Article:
Borders between traditions and mediums blur in Sriwhana Spong And Maria Taniguchi: Oceanic Feeling, a rich and vivid exhibition of works from the two artists.
The exhibition at Lasalle's Institute of Contemporary Arts Singapore is the first major survey of the practices of New Zealand artist Sriwhana Spong and Filipina artist Maria Taniguchi, who in their work - from videos to sculptures - weave together the sights, sounds and histories of different cultures, countries and genres.
Forging unlikely relationships and shining a light on the unfamiliar is an interest of Spong's. Her art, she tells The Straits Times, is inspired by encounters with people, places, animals and texts.
"This encounter with another voice sparks a series of questions or a particular curiosity and, from there, the work emerges. It's a way of exploring how to approach that which is generally considered 'outside' of us," says the 37-year-old.
VIEW IT / SRIWHANA SPONG AND MARIA TANIGUCHI: OCEANIC FEELING
WHERE: Gallery 1, Institute of Contemporary Arts Singapore, Lasalle College of the Arts, 1 McNally Street
WHEN: Till Oct 16, noon to 7pm (Tuesday to Sunday); closed on Monday and public holiday
"I enjoy exploring ways to undermine the traditional and still preserve ideas of what art is, what it should say, what it should and should not contain - approaches still influenced by Western arts' largely patriarchal and white history - and ways of saying 'yes' to the 'no' that you constantly hear no matter where you are from and what you do."
That is what Spong, who is of New Zealand and Indonesian descent, does with one of her works on show, Instrument B (Vivian).
The keyed metallophone, which is made of wood, acrylic, rubber and aluminium, is based on the tuning system of the Balinese gamelan orchestra, where pairs of instruments playing the same musical part are purposely detuned.
When played simultaneously, these instruments create a shimmering sound known as ombak.
"I was interested in exploring this vibratory space, this invisible body that opens up between each pitch - what the Balinese refer to as the 'inhale' and the 'exhale'," says Spong. "I wanted to make a work that was visual and auditory, a piece that could work on multiple senses."
When she started working on the instrument, she realised that the Western scale she was so familiar with was just one out of a vast array of ways - across cultures, instruments and time periods - to structure sound.
Instrument B (Vivian), which she created this year for the Singapore exhibition, is the second metallophone in a series she is working on. It is, she says, a way of mapping her encounters and the places she visits.
"The dream for the work is to slowly build up a personal orchestra that maps through form and sound of my own place, movements and meetings, structuring this into pitches that one day might all be played together," says Spong.
Instrument B (Vivian) is named after Singaporean musician Vivian Wang - part of avant rock outfit The Observatory - who chose the scale and performed on it during the opening of the exhibition. She will also perform on a couple of other occasions during its run.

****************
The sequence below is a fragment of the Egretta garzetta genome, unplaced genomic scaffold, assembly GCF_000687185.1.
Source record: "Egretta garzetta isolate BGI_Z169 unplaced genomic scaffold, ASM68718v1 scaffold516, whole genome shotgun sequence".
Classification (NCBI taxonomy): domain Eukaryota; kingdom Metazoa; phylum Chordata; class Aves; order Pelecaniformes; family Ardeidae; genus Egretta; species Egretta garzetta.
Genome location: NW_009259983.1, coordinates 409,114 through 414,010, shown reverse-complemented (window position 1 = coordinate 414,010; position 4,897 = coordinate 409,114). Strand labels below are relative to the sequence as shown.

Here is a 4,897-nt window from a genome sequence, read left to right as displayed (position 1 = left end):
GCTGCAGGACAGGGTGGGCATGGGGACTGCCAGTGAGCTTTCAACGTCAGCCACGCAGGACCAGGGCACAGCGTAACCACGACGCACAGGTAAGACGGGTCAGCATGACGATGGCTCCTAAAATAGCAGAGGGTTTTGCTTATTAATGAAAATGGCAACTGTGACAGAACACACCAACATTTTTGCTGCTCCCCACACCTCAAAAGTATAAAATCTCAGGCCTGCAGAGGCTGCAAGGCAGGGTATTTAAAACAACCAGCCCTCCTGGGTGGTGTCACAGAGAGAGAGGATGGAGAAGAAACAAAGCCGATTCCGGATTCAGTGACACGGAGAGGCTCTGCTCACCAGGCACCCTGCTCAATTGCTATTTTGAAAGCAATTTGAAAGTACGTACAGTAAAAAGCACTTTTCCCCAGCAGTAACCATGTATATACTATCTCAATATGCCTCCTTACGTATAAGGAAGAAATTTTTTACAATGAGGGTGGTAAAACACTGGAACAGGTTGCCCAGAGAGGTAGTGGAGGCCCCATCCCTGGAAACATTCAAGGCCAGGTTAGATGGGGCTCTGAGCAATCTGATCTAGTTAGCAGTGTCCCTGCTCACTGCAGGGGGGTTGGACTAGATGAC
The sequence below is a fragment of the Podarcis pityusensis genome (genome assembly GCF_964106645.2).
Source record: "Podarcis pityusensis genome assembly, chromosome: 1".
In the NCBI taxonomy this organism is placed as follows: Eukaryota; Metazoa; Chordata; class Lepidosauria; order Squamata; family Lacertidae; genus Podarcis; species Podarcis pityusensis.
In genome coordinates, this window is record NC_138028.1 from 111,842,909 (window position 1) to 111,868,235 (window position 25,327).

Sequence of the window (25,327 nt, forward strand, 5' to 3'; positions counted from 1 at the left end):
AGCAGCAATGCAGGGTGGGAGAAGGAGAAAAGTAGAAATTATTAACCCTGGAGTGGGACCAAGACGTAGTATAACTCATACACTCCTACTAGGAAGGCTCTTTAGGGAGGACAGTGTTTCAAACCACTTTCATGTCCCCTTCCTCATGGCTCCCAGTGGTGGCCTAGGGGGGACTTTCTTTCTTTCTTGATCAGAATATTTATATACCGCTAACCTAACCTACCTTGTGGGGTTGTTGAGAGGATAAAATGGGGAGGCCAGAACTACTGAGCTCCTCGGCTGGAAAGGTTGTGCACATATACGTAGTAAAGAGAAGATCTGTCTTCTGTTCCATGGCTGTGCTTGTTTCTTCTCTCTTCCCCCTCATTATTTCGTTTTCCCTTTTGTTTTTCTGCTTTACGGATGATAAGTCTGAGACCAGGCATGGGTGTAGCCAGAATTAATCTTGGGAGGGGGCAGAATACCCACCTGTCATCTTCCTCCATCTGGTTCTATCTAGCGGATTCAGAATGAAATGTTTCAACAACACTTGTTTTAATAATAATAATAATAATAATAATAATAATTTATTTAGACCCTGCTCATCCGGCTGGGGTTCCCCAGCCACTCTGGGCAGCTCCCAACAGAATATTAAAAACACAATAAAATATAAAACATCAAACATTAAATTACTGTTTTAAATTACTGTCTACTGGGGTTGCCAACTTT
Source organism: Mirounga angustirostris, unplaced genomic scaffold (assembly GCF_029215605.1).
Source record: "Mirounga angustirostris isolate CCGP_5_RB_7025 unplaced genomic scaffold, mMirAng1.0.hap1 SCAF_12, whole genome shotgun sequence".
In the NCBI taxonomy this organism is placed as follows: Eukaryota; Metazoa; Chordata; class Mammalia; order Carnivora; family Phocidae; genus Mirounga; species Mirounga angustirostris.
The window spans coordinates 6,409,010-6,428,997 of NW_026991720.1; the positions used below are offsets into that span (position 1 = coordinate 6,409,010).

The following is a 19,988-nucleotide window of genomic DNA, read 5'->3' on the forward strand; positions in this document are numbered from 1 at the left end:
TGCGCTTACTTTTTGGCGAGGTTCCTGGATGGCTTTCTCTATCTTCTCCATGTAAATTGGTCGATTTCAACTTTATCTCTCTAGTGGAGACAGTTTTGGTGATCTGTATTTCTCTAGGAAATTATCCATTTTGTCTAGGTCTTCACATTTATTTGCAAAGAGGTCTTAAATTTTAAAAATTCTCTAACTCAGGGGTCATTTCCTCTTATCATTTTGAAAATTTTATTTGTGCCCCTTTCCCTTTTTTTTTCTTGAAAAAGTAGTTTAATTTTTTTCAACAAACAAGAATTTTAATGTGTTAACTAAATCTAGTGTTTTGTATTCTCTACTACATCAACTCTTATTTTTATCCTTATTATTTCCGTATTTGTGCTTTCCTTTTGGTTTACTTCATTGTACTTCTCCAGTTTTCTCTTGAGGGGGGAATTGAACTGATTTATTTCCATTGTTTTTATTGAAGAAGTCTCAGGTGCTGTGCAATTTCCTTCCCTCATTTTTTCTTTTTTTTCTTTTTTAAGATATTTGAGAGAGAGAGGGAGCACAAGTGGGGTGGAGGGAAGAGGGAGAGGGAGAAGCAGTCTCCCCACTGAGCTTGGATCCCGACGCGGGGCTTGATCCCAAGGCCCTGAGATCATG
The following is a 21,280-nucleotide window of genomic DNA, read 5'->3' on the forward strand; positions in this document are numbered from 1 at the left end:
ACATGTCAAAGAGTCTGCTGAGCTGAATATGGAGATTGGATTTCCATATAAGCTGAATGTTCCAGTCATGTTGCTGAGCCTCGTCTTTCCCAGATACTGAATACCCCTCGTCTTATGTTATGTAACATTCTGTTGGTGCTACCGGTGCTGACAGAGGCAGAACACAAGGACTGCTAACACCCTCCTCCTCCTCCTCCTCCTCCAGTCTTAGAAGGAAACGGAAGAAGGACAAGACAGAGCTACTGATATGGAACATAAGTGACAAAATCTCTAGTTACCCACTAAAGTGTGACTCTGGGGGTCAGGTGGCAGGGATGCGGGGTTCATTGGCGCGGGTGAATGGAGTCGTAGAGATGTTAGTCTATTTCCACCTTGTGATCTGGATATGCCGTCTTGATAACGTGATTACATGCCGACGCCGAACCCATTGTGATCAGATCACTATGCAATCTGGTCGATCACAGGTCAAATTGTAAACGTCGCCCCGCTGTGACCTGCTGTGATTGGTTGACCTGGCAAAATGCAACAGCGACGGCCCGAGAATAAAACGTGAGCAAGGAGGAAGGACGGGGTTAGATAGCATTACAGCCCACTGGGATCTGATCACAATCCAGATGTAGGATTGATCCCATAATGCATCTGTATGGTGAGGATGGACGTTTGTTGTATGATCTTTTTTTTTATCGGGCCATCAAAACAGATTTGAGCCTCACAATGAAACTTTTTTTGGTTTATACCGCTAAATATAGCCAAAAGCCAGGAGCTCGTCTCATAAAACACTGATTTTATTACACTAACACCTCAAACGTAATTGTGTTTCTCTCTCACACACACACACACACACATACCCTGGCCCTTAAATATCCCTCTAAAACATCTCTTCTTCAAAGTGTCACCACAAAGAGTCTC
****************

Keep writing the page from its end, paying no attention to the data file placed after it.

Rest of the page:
Lasalle's Institute of Contemporary Arts Singapore suggested Wang as a possible collaborator, as "we feel that she is one of the most exciting experimental musicians... at the moment", says its curator Silke Schmickl.
Wang says when she was invited to design the scale for an instrument that would be named after her, it was "something which I thought was odd - yet it instantly made me possessive about it, in a good way".
And Spong describes the instrument as almost a sonic portrait: "The work sits between being a functioning instrument and a sculpture and escapes easy classification."
Coming from a mixed-race heritage, she says "this escaping of easy classification is an interesting and important element in my work".
She works across a range of mediums, from sculptures to videos, and through her art unites unexpected ideas.
Another of Spong's works, Villa America (2012), was made by dyeing silk in orange Fanta, a soft drink, using imbibed liquids as an attempt to bring the audience closer to the work by playing on the sensual memory of tasting and drinking.
This functions not just as a critique of homogeneity through colonisation and capitalism, but as a celebration of the collective.
While Taniguchi, who was born into a family of sculptors, has a particular fondness for clay, she showcases her mastery of diverse mediums and materials, including paint and video.
"As I come from a family of artists, I was aware of materials and processes at an early age," Taniguchi, 35, tells The Straits Times.
Growing up living and breathing art, she has also delved into documenting the process of making and seeing art.
For her video Untitled (Dawn's Arms) (2011), she travelled to the marble quarries of the island of Romblon in the Philippines, engaging a stone-carver to replicate the arms of German sculptor Georg Kolbe's bronze statue Alba.
Shots of the craftsman at work are interspersed with scenes from around the island.
The exhibition's curator, Ms Susan Gibb, 32, hopes visitors will have a rich experience with the material properties, such as the texture and medium, of each work.
"I hope that from this, the language of each work - the intelligence, porousness and resistance of each work's material, and how it is shaped, framed and observed - can lead people to an understanding of Maria's and Sriwhana's practices, their conceptual concerns and methodologies of working."